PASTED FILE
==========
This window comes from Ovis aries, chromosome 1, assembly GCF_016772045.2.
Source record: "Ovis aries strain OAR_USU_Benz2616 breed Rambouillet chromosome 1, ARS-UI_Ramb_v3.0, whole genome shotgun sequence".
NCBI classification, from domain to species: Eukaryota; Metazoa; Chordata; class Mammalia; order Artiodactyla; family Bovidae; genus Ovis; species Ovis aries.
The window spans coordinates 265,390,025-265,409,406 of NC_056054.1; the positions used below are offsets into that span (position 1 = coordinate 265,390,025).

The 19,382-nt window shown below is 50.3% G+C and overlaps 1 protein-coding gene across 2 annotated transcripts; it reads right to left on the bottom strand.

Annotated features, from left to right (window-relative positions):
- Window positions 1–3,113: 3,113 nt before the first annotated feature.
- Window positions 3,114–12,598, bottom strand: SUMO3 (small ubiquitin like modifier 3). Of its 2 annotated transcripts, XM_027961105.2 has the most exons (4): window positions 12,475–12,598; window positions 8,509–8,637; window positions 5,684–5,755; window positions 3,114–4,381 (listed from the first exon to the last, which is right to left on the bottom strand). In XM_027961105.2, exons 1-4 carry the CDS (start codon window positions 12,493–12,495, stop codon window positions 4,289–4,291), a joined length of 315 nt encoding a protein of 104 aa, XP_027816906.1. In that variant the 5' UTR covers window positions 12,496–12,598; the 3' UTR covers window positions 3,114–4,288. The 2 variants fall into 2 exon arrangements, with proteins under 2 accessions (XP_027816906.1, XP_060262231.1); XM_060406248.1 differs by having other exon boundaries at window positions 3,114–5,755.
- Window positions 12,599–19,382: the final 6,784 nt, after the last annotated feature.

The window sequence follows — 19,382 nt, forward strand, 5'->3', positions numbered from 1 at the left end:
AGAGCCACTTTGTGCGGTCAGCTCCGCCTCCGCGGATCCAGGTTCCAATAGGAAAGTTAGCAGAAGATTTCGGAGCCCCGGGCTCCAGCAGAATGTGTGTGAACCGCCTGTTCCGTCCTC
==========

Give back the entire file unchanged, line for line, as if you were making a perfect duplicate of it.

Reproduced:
This window comes from Ovis aries, chromosome 1, assembly GCF_016772045.2.
Source record: "Ovis aries strain OAR_USU_Benz2616 breed Rambouillet chromosome 1, ARS-UI_Ramb_v3.0, whole genome shotgun sequence".
NCBI classification, from domain to species: Eukaryota; Metazoa; Chordata; class Mammalia; order Artiodactyla; family Bovidae; genus Ovis; species Ovis aries.
The window spans coordinates 265,390,025-265,409,406 of NC_056054.1; the positions used below are offsets into that span (position 1 = coordinate 265,390,025).

The 19,382-nt window shown below is 50.3% G+C and overlaps 1 protein-coding gene across 2 annotated transcripts; it reads right to left on the bottom strand.

Annotated features, from left to right (window-relative positions):
- Window positions 1–3,113: 3,113 nt before the first annotated feature.
- Window positions 3,114–12,598, bottom strand: SUMO3 (small ubiquitin like modifier 3). Of its 2 annotated transcripts, XM_027961105.2 has the most exons (4): window positions 12,475–12,598; window positions 8,509–8,637; window positions 5,684–5,755; window positions 3,114–4,381 (listed from the first exon to the last, which is right to left on the bottom strand). In XM_027961105.2, exons 1-4 carry the CDS (start codon window positions 12,493–12,495, stop codon window positions 4,289–4,291), a joined length of 315 nt encoding a protein of 104 aa, XP_027816906.1. In that variant the 5' UTR covers window positions 12,496–12,598; the 3' UTR covers window positions 3,114–4,288. The 2 variants fall into 2 exon arrangements, with proteins under 2 accessions (XP_027816906.1, XP_060262231.1); XM_060406248.1 differs by having other exon boundaries at window positions 3,114–5,755.
- Window positions 12,599–19,382: the final 6,784 nt, after the last annotated feature.

The window sequence follows — 19,382 nt, forward strand, 5'->3', positions numbered from 1 at the left end:
AGAGCCACTTTGTGCGGTCAGCTCCGCCTCCGCGGATCCAGGTTCCAATAGGAAAGTTAGCAGAAGATTTCGGAGCCCCGGGCTCCAGCAGAATGTGTGTGAACCGCCTGTTCCGTCCTC